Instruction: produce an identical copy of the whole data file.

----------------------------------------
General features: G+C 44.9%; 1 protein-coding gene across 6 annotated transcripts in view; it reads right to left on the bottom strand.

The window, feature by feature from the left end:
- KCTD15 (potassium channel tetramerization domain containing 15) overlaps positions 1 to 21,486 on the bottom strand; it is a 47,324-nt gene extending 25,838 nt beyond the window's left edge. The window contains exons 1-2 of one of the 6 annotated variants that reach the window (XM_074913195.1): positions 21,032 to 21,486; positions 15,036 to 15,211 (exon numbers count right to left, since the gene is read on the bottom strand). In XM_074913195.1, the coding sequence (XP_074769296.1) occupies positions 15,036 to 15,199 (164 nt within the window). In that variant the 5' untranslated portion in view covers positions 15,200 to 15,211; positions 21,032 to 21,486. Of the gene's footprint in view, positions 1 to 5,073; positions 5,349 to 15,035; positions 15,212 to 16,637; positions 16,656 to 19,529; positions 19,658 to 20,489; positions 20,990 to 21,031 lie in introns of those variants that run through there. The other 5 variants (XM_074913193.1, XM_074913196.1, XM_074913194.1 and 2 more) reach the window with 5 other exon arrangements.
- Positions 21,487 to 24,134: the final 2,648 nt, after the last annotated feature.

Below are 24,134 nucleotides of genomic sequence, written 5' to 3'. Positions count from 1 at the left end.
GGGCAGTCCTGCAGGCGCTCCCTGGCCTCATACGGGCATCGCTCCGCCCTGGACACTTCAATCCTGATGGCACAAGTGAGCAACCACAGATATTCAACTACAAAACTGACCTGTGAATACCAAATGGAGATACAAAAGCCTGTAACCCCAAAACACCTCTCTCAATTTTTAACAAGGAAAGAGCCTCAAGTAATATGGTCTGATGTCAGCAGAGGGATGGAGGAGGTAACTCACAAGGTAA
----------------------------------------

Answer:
General features: G+C 44.9%; 1 protein-coding gene across 6 annotated transcripts in view; it reads right to left on the bottom strand.

The window, feature by feature from the left end:
- KCTD15 (potassium channel tetramerization domain containing 15) overlaps positions 1 to 21,486 on the bottom strand; it is a 47,324-nt gene extending 25,838 nt beyond the window's left edge. The window contains exons 1-2 of one of the 6 annotated variants that reach the window (XM_074913195.1): positions 21,032 to 21,486; positions 15,036 to 15,211 (exon numbers count right to left, since the gene is read on the bottom strand). In XM_074913195.1, the coding sequence (XP_074769296.1) occupies positions 15,036 to 15,199 (164 nt within the window). In that variant the 5' untranslated portion in view covers positions 15,200 to 15,211; positions 21,032 to 21,486. Of the gene's footprint in view, positions 1 to 5,073; positions 5,349 to 15,035; positions 15,212 to 16,637; positions 16,656 to 19,529; positions 19,658 to 20,489; positions 20,990 to 21,031 lie in introns of those variants that run through there. The other 5 variants (XM_074913193.1, XM_074913196.1, XM_074913194.1 and 2 more) reach the window with 5 other exon arrangements.
- Positions 21,487 to 24,134: the final 2,648 nt, after the last annotated feature.

Below are 24,134 nucleotides of genomic sequence, written 5' to 3'. Positions count from 1 at the left end.
GGGCAGTCCTGCAGGCGCTCCCTGGCCTCATACGGGCATCGCTCCGCCCTGGACACTTCAATCCTGATGGCACAAGTGAGCAACCACAGATATTCAACTACAAAACTGACCTGTGAATACCAAATGGAGATACAAAAGCCTGTAACCCCAAAACACCTCTCTCAATTTTTAACAAGGAAAGAGCCTCAAGTAATATGGTCTGATGTCAGCAGAGGGATGGAGGAGGTAACTCACAAGGTAA